The snow is long gone, but it has left us with lawns that, to date, may look pretty sad. Prepare for the spring green up ahead with these tasks.
Pick up debris
Most lawns have manmade and natural debris scattered about. Clean up can begin with a game we called “pick up sticks.” Twigs, sticks, and bigger branches should be gathered, and if small enough, added to the composting effort or bagged for landscape waste pick up. Next up will be the plastic bags stuck in branches or tangled in the perennials. You always can find plenty of Styrofoam bits to pick up as well. The lawn will look a lot better just being tidied up.
Perk up grass
The winter snow left behind other unsightly stuff too. While having the snow cover all winter was a good thing, as the temperatures warmed, the snow got more dense and heavier and matted down the leaf litter and the grass itself. Now is the time to pull out the leaf rake and gently loosen and remove the matted leaves and pull up grass to a more normal looking position. This will not be a perfect job, nor should it be, you do not want to damage the grass. Lawns are going to look less than ideal for most homeowners until the natural spring flush of growth begins. The new growth will start to hide the browned grass blades that were desiccated over the winter, especially those spots that were not covered in snow.
Prep your mower
Beyond the lawn itself, we can start caring for the lawn mower. Change the oil if appropriate (raise your hand if you did not change the oil last fall), clean the inside of the mower deck, replace or clean the air filter, and replace the spark plug if it has been awhile (the mower will start much easier). More important than you can imagine is sharpening the mower blade. A sharp blade will leave the lawn looking better, create less entry wounds for disease, mulch up the cut grass better so it filters back into the lawn, and put less strain on the engine while reducing carbon emissions. Who would have thought that one action had so many benefits?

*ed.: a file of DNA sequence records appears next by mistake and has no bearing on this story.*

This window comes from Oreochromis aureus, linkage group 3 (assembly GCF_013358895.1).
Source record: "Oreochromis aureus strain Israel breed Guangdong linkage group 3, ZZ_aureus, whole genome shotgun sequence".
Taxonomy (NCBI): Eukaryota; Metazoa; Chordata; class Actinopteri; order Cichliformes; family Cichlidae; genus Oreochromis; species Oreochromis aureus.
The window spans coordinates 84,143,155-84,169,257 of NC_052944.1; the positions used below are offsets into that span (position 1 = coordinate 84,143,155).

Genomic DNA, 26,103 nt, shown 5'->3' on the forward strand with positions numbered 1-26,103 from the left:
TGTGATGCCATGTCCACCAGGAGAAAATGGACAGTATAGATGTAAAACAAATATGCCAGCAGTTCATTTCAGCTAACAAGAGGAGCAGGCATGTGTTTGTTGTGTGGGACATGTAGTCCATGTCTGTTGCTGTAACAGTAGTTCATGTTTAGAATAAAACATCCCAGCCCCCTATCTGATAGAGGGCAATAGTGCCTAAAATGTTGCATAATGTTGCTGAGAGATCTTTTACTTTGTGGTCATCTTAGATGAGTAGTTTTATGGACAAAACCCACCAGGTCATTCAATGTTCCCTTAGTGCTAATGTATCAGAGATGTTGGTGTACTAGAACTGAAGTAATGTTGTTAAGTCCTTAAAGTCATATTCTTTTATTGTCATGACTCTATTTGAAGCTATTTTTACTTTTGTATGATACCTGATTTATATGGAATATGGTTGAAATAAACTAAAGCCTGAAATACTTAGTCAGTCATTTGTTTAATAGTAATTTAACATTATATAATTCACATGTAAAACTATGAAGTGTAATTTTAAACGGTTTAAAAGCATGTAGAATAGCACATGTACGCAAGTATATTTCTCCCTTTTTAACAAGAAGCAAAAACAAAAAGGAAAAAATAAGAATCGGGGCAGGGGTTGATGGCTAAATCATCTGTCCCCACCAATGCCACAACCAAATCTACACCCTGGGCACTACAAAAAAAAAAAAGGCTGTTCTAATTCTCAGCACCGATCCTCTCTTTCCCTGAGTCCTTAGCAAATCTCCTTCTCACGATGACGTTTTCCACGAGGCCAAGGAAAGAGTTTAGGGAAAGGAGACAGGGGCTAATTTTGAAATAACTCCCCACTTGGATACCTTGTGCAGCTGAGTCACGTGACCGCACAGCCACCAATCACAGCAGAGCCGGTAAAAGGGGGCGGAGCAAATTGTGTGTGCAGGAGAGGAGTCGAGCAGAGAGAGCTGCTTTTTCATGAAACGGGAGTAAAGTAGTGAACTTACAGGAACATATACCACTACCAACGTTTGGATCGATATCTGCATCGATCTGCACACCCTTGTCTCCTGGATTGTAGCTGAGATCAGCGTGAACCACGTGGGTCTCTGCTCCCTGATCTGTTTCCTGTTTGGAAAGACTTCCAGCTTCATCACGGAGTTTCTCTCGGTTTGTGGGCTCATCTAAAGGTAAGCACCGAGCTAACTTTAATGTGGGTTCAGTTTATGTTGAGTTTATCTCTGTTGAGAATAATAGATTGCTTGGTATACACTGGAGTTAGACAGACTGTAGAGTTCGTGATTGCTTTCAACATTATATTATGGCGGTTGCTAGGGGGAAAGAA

Plan ahead for control
Back to the lawn. There can be many fungal diseases happening in the lawn over the season. With the exception of “snow mold,” environmental conditions are not right for most yet. If there has been a history of lawn disease, prepare to apply an appropriate fungicide starting about 10 to 14 days ahead of when you have observed the disease in the lawn previously.
As for weeds, the early ones of potential concern are the spring annuals. If you had lots of crabgrass last year, there will be plenty of seed to germinate again this spring, so perhaps a preventative crabgrass treatment is appropriate in those areas of your lawn. Watch the weather and apply when soil temperatures remain steady at 55 degrees or higher. As with any product, always read and follow label instructions.
If fertilizer is on your to-do list, hold that thought. It is too early to do a spring fertilizer application. Let the natural flush happen first. Plan to mow 3 to 4 times or wait 3 to 4 weeks before applying fertilizer.
Last but not least, when the growing season hits, remember the mantra, “Mow high, mow often, and mow with a sharp blade.”
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About the author: Richard Hentschel’s expertise extends across several subject areas with specialties in lawn care, fruit tree production, woody ornamentals, and home and community gardening. During his 45-year career in horticulture and agriculture, Hentschel became a well-known and respected expert for commercial and homeowner audiences, industry organizations, and media. He retired from University of Illinois Extension in April 2022 with nearly 30 years of service as a Horticulture Specialist and Educator in northern Illinois.